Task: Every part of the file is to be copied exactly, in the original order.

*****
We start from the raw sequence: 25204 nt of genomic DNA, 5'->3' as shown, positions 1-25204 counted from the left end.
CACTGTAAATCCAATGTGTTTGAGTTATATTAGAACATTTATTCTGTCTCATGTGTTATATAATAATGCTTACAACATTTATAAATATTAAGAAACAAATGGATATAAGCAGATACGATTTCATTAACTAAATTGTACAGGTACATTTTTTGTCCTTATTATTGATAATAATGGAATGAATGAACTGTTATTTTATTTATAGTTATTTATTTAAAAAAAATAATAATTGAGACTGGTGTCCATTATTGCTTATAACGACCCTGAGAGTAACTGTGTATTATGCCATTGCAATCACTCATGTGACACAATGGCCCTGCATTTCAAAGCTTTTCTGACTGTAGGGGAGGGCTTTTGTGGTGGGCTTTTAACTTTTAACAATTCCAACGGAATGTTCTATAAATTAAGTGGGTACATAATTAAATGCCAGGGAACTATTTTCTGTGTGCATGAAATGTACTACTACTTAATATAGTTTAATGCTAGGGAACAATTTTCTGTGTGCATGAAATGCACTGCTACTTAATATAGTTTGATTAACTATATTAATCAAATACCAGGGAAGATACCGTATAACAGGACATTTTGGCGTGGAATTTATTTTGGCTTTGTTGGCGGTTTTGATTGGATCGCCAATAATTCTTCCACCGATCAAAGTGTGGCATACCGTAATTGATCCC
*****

We start from the raw sequence: 25204 nt of genomic DNA, 5'->3' as shown, positions 1-25204 counted from the left end.
CACTGTAAATCCAATGTGTTTGAGTTATATTAGAACATTTATTCTGTCTCATGTGTTATATAATAATGCTTACAACATTTATAAATATTAAGAAACAAATGGATATAAGCAGATACGATTTCATTAACTAAATTGTACAGGTACATTTTTTGTCCTTATTATTGATAATAATGGAATGAATGAACTGTTATTTTATTTATAGTTATTTATTTAAAAAAAATAATAATTGAGACTGGTGTCCATTATTGCTTATAACGACCCTGAGAGTAACTGTGTATTATGCCATTGCAATCACTCATGTGACACAATGGCCCTGCATTTCAAAGCTTTTCTGACTGTAGGGGAGGGCTTTTGTGGTGGGCTTTTAACTTTTAACAATTCCAACGGAATGTTCTATAAATTAAGTGGGTACATAATTAAATGCCAGGGAACTATTTTCTGTGTGCATGAAATGTACTACTACTTAATATAGTTTAATGCTAGGGAACAATTTTCTGTGTGCATGAAATGCACTGCTACTTAATATAGTTTGATTAACTATATTAATCAAATACCAGGGAAGATACCGTATAACAGGACATTTTGGCGTGGAATTTATTTTGGCTTTGTTGGCGGTTTTGATTGGATCGCCAATAATTCTTCCACCGATCAAAGTGTGGCATACCGTAATTGATCCC